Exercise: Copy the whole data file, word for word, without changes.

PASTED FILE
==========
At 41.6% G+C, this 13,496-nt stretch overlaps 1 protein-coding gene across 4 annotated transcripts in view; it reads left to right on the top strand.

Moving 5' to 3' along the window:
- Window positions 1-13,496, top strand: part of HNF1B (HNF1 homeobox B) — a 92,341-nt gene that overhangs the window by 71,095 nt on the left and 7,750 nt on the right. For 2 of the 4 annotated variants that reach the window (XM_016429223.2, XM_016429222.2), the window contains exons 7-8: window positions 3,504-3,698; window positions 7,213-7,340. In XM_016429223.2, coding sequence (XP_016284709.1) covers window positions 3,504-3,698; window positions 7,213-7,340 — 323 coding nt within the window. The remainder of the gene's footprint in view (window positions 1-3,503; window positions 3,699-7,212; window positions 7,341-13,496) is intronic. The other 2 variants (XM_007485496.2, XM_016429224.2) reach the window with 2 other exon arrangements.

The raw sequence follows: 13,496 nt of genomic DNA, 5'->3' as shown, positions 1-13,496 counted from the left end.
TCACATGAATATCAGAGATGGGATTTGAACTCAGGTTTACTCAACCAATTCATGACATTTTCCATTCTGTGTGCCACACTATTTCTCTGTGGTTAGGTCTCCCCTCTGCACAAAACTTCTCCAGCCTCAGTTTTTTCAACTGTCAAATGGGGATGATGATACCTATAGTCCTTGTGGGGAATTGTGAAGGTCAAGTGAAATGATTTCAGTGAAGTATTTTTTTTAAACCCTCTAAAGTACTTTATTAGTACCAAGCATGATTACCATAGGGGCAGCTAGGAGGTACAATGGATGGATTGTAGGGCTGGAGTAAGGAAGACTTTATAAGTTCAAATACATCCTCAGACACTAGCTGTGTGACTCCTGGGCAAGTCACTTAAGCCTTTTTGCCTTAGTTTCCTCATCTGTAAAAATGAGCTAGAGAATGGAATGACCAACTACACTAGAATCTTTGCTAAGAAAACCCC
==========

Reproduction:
At 41.6% G+C, this 13,496-nt stretch overlaps 1 protein-coding gene across 4 annotated transcripts in view; it reads left to right on the top strand.

Moving 5' to 3' along the window:
- Window positions 1-13,496, top strand: part of HNF1B (HNF1 homeobox B) — a 92,341-nt gene that overhangs the window by 71,095 nt on the left and 7,750 nt on the right. For 2 of the 4 annotated variants that reach the window (XM_016429223.2, XM_016429222.2), the window contains exons 7-8: window positions 3,504-3,698; window positions 7,213-7,340. In XM_016429223.2, coding sequence (XP_016284709.1) covers window positions 3,504-3,698; window positions 7,213-7,340 — 323 coding nt within the window. The remainder of the gene's footprint in view (window positions 1-3,503; window positions 3,699-7,212; window positions 7,341-13,496) is intronic. The other 2 variants (XM_007485496.2, XM_016429224.2) reach the window with 2 other exon arrangements.

The raw sequence follows: 13,496 nt of genomic DNA, 5'->3' as shown, positions 1-13,496 counted from the left end.
TCACATGAATATCAGAGATGGGATTTGAACTCAGGTTTACTCAACCAATTCATGACATTTTCCATTCTGTGTGCCACACTATTTCTCTGTGGTTAGGTCTCCCCTCTGCACAAAACTTCTCCAGCCTCAGTTTTTTCAACTGTCAAATGGGGATGATGATACCTATAGTCCTTGTGGGGAATTGTGAAGGTCAAGTGAAATGATTTCAGTGAAGTATTTTTTTTAAACCCTCTAAAGTACTTTATTAGTACCAAGCATGATTACCATAGGGGCAGCTAGGAGGTACAATGGATGGATTGTAGGGCTGGAGTAAGGAAGACTTTATAAGTTCAAATACATCCTCAGACACTAGCTGTGTGACTCCTGGGCAAGTCACTTAAGCCTTTTTGCCTTAGTTTCCTCATCTGTAAAAATGAGCTAGAGAATGGAATGACCAACTACACTAGAATCTTTGCTAAGAAAACCCC